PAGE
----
Xsession script append to ~/.xsession-errors

Micah J. Cowan micah at cowan.name
Sat Sep 23 23:58:18 BST 2006

On Thu, Sep 21, 2006 at 10:32:00AM +0100, Jon Dowland wrote:
> Lea Gris wrote:
> > I have manually edited /etc/X11/Xsession and changed the offending line to:
> > exec >"$ERRFILE" 2>&1
> > 
> > If there is already a bug report on-line please gives references.
> It might be worth reporting bugs on the packages which create a great 
> deal of output on their stdout/stderr filehandles, too. As you've 
> noticed, people aren't likely to actually see that output when it's 
> appended to .xsession-errors. That sort-of behaviour is often used for 
> debugging messages which should not be enabled in production builds and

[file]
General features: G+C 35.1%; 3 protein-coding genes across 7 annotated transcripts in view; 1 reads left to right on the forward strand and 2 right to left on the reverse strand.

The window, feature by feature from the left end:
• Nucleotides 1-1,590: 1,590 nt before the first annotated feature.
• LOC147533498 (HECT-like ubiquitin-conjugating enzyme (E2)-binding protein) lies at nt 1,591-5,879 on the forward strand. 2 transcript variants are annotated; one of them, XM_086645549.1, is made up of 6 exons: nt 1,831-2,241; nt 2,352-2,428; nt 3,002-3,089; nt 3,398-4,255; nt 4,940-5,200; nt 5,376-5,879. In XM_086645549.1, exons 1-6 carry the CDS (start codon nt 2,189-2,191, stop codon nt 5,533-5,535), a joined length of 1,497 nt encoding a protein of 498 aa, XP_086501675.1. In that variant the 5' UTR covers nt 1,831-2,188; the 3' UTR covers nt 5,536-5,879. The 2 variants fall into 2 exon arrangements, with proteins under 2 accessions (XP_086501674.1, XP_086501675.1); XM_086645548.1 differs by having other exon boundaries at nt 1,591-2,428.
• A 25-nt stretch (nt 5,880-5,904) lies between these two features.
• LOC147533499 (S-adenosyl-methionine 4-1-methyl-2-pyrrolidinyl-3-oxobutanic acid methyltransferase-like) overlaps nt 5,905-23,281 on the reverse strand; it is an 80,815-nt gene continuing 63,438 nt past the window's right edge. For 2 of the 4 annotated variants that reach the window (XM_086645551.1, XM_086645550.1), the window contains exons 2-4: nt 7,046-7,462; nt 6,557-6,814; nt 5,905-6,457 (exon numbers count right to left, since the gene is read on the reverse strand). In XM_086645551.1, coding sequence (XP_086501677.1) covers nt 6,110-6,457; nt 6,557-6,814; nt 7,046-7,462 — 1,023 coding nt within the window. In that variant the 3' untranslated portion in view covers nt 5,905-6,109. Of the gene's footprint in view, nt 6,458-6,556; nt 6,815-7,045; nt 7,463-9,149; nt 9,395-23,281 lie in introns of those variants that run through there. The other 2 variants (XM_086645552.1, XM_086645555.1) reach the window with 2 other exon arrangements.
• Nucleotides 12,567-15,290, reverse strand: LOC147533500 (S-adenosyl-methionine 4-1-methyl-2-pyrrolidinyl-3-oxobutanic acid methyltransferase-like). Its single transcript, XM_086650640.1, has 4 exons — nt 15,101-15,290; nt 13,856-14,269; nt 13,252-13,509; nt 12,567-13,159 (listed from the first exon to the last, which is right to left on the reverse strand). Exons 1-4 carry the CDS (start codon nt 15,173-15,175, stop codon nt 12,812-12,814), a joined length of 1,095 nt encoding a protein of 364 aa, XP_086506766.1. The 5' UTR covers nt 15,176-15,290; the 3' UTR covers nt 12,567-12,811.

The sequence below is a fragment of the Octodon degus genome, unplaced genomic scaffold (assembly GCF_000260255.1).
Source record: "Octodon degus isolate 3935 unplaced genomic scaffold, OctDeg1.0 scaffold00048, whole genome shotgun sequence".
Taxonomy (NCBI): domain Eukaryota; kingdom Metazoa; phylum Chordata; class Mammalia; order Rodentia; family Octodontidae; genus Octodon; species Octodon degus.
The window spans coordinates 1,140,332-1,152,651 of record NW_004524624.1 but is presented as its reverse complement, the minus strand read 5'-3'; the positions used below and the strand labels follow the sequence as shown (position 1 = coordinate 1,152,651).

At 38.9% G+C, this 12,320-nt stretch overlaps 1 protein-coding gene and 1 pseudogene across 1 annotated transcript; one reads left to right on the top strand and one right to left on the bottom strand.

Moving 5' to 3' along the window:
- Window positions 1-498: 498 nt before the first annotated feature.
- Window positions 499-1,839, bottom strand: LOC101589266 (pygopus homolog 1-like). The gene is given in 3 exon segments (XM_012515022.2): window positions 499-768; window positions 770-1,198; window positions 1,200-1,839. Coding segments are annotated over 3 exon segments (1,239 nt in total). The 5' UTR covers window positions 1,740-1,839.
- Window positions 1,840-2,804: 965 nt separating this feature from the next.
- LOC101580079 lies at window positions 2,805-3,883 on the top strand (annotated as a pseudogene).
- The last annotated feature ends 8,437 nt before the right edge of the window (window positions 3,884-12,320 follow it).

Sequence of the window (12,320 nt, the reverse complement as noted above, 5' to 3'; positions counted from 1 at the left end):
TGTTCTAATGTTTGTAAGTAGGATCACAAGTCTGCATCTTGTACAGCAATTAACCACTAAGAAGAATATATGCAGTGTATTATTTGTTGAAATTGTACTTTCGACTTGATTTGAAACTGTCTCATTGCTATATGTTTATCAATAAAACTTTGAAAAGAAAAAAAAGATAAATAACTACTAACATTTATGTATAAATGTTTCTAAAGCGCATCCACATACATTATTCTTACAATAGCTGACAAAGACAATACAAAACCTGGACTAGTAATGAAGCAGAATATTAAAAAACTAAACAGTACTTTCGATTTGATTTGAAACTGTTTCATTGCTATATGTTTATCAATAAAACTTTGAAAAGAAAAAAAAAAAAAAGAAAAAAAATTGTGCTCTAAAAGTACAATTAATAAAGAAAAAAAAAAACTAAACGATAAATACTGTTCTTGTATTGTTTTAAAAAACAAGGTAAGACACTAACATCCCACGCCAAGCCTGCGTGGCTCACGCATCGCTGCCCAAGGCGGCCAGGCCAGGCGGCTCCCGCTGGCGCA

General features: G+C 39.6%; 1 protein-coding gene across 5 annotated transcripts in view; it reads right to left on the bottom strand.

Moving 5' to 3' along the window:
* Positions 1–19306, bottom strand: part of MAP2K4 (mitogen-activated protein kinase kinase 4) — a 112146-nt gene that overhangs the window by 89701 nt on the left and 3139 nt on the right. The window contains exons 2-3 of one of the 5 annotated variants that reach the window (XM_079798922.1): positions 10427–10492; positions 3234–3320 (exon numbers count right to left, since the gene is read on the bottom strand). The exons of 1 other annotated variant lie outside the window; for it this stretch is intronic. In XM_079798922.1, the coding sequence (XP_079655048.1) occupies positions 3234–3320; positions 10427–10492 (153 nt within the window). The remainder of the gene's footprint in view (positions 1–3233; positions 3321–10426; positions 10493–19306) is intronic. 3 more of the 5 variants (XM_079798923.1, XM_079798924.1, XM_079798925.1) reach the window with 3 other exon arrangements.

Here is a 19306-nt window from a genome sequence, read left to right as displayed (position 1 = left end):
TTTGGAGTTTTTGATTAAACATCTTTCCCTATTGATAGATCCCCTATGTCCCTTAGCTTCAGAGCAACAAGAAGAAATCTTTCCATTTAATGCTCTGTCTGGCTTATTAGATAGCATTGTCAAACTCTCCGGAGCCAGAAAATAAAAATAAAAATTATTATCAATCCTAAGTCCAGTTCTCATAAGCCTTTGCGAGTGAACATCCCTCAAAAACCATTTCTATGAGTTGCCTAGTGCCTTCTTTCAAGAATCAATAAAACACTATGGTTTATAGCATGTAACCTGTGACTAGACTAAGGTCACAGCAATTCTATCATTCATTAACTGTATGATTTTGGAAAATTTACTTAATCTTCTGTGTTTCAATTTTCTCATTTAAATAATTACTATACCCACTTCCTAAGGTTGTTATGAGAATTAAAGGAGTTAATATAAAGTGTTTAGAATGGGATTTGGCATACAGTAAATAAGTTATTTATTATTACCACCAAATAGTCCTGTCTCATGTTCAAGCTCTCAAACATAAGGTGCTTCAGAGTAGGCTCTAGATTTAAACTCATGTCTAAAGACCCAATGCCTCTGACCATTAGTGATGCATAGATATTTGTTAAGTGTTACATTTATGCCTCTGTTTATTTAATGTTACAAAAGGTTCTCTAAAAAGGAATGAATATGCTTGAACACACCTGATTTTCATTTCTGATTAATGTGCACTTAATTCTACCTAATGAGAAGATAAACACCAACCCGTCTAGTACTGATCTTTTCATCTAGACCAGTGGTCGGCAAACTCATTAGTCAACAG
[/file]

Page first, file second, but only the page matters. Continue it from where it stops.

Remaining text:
> can be very frustrating when one launches such an application from a 
> terminal. KDE seems to be a particularly bad offender at the moment.

I completely disagree with this. Having stderr go to .xsession-errors is
extremely helpful, particularly just after you've seen a crash. There's
no reason not to have it do so (except when, as above, you have an
Xsession that just keeps appending messages, filling up disk
space--that's a bug in the Xsession, not in the program sending text to

Also, if you don't like to see output from GUI apps, why would you
launch them from the terminal? Why wouldn't you use the app launcher,
since that's what it's for? If you need to be able to launch it from the
terminal, it's very simple to redirect stdout and stderr to /dev/null.
If that becomes tedious, set up an alias.

IMHO, Not having diagnostic output from GUI apps is one of the things
that are very wrong with typical Windows and MacOS apps, not what's
right about them.

Micah J. Cowan
Programmer, musician, typesetting enthusiast, gamer...

More information about the ubuntu-devel mailing list